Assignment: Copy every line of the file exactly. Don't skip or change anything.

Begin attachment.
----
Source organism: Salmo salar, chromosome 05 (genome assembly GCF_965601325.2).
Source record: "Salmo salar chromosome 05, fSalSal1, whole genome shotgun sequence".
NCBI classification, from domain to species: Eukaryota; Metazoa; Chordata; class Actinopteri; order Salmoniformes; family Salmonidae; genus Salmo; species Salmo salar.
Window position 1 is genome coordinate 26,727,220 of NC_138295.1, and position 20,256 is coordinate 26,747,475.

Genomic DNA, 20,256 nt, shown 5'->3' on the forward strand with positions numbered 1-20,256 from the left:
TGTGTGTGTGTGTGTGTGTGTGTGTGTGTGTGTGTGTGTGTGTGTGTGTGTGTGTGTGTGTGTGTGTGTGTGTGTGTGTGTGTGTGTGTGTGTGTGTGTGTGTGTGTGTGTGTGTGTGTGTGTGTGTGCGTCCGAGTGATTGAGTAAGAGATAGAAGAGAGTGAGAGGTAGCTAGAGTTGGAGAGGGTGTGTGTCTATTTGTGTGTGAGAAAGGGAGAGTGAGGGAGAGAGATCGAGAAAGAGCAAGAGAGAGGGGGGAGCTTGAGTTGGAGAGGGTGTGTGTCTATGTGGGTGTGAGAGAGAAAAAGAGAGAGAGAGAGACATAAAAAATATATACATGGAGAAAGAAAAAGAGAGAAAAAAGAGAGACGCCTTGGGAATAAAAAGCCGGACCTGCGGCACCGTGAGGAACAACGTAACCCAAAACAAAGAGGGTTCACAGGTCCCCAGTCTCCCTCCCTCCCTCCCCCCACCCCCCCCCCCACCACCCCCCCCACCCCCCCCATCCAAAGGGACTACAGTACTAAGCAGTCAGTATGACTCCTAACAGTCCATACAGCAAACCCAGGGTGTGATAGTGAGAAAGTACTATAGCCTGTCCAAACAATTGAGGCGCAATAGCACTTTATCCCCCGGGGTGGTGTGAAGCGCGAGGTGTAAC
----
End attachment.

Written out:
Source organism: Salmo salar, chromosome 05 (genome assembly GCF_965601325.2).
Source record: "Salmo salar chromosome 05, fSalSal1, whole genome shotgun sequence".
NCBI classification, from domain to species: Eukaryota; Metazoa; Chordata; class Actinopteri; order Salmoniformes; family Salmonidae; genus Salmo; species Salmo salar.
Window position 1 is genome coordinate 26,727,220 of NC_138295.1, and position 20,256 is coordinate 26,747,475.

Genomic DNA, 20,256 nt, shown 5'->3' on the forward strand with positions numbered 1-20,256 from the left:
TGTGTGTGTGTGTGTGTGTGTGTGTGTGTGTGTGTGTGTGTGTGTGTGTGTGTGTGTGTGTGTGTGTGTGTGTGTGTGTGTGTGTGTGTGTGTGTGTGTGTGTGTGTGTGTGTGTGTGTGTGTGTGTGCGTCCGAGTGATTGAGTAAGAGATAGAAGAGAGTGAGAGGTAGCTAGAGTTGGAGAGGGTGTGTGTCTATTTGTGTGTGAGAAAGGGAGAGTGAGGGAGAGAGATCGAGAAAGAGCAAGAGAGAGGGGGGAGCTTGAGTTGGAGAGGGTGTGTGTCTATGTGGGTGTGAGAGAGAAAAAGAGAGAGAGAGAGACATAAAAAATATATACATGGAGAAAGAAAAAGAGAGAAAAAAGAGAGACGCCTTGGGAATAAAAAGCCGGACCTGCGGCACCGTGAGGAACAACGTAACCCAAAACAAAGAGGGTTCACAGGTCCCCAGTCTCCCTCCCTCCCTCCCCCCACCCCCCCCCCCACCACCCCCCCCACCCCCCCCATCCAAAGGGACTACAGTACTAAGCAGTCAGTATGACTCCTAACAGTCCATACAGCAAACCCAGGGTGTGATAGTGAGAAAGTACTATAGCCTGTCCAAACAATTGAGGCGCAATAGCACTTTATCCCCCGGGGTGGTGTGAAGCGCGAGGTGTAAC